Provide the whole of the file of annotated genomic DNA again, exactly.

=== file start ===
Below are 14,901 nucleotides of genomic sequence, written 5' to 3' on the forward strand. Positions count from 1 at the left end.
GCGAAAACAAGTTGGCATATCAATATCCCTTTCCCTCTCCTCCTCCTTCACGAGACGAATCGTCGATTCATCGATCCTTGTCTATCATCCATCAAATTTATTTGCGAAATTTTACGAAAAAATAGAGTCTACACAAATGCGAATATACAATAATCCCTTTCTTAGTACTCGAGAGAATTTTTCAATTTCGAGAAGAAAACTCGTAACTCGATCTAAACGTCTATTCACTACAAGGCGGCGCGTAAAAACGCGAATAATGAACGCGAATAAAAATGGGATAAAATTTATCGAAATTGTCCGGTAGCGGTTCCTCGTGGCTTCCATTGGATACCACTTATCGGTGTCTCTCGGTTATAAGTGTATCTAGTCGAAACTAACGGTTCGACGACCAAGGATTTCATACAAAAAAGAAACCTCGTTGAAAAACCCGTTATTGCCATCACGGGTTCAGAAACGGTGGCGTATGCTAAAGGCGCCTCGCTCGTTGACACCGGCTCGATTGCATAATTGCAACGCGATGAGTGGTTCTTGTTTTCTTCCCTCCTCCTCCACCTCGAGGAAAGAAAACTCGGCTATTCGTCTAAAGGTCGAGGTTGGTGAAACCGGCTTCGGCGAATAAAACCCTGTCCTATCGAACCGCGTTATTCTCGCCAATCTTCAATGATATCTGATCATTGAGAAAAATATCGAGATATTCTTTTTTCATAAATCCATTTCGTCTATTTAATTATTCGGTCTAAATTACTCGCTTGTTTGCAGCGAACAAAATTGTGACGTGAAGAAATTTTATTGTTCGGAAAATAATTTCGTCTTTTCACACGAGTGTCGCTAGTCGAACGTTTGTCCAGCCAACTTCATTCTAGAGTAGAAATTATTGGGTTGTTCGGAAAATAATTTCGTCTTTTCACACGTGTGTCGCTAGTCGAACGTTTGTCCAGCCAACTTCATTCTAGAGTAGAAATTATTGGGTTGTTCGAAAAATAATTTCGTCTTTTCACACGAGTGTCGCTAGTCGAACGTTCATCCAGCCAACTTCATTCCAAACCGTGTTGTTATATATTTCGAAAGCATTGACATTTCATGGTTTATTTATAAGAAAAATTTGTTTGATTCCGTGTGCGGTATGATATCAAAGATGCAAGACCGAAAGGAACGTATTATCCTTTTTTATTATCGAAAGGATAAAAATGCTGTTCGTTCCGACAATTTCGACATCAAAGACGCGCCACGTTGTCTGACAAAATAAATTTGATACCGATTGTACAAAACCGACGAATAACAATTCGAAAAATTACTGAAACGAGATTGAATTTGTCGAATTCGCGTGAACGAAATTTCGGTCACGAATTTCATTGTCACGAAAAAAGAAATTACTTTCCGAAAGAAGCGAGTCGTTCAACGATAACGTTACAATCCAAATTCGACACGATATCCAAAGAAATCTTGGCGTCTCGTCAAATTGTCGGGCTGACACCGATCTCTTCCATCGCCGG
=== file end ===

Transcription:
Below are 14,901 nucleotides of genomic sequence, written 5' to 3' on the forward strand. Positions count from 1 at the left end.
GCGAAAACAAGTTGGCATATCAATATCCCTTTCCCTCTCCTCCTCCTTCACGAGACGAATCGTCGATTCATCGATCCTTGTCTATCATCCATCAAATTTATTTGCGAAATTTTACGAAAAAATAGAGTCTACACAAATGCGAATATACAATAATCCCTTTCTTAGTACTCGAGAGAATTTTTCAATTTCGAGAAGAAAACTCGTAACTCGATCTAAACGTCTATTCACTACAAGGCGGCGCGTAAAAACGCGAATAATGAACGCGAATAAAAATGGGATAAAATTTATCGAAATTGTCCGGTAGCGGTTCCTCGTGGCTTCCATTGGATACCACTTATCGGTGTCTCTCGGTTATAAGTGTATCTAGTCGAAACTAACGGTTCGACGACCAAGGATTTCATACAAAAAAGAAACCTCGTTGAAAAACCCGTTATTGCCATCACGGGTTCAGAAACGGTGGCGTATGCTAAAGGCGCCTCGCTCGTTGACACCGGCTCGATTGCATAATTGCAACGCGATGAGTGGTTCTTGTTTTCTTCCCTCCTCCTCCACCTCGAGGAAAGAAAACTCGGCTATTCGTCTAAAGGTCGAGGTTGGTGAAACCGGCTTCGGCGAATAAAACCCTGTCCTATCGAACCGCGTTATTCTCGCCAATCTTCAATGATATCTGATCATTGAGAAAAATATCGAGATATTCTTTTTTCATAAATCCATTTCGTCTATTTAATTATTCGGTCTAAATTACTCGCTTGTTTGCAGCGAACAAAATTGTGACGTGAAGAAATTTTATTGTTCGGAAAATAATTTCGTCTTTTCACACGAGTGTCGCTAGTCGAACGTTTGTCCAGCCAACTTCATTCTAGAGTAGAAATTATTGGGTTGTTCGGAAAATAATTTCGTCTTTTCACACGTGTGTCGCTAGTCGAACGTTTGTCCAGCCAACTTCATTCTAGAGTAGAAATTATTGGGTTGTTCGAAAAATAATTTCGTCTTTTCACACGAGTGTCGCTAGTCGAACGTTCATCCAGCCAACTTCATTCCAAACCGTGTTGTTATATATTTCGAAAGCATTGACATTTCATGGTTTATTTATAAGAAAAATTTGTTTGATTCCGTGTGCGGTATGATATCAAAGATGCAAGACCGAAAGGAACGTATTATCCTTTTTTATTATCGAAAGGATAAAAATGCTGTTCGTTCCGACAATTTCGACATCAAAGACGCGCCACGTTGTCTGACAAAATAAATTTGATACCGATTGTACAAAACCGACGAATAACAATTCGAAAAATTACTGAAACGAGATTGAATTTGTCGAATTCGCGTGAACGAAATTTCGGTCACGAATTTCATTGTCACGAAAAAAGAAATTACTTTCCGAAAGAAGCGAGTCGTTCAACGATAACGTTACAATCCAAATTCGACACGATATCCAAAGAAATCTTGGCGTCTCGTCAAATTGTCGGGCTGACACCGATCTCTTCCATCGCCGG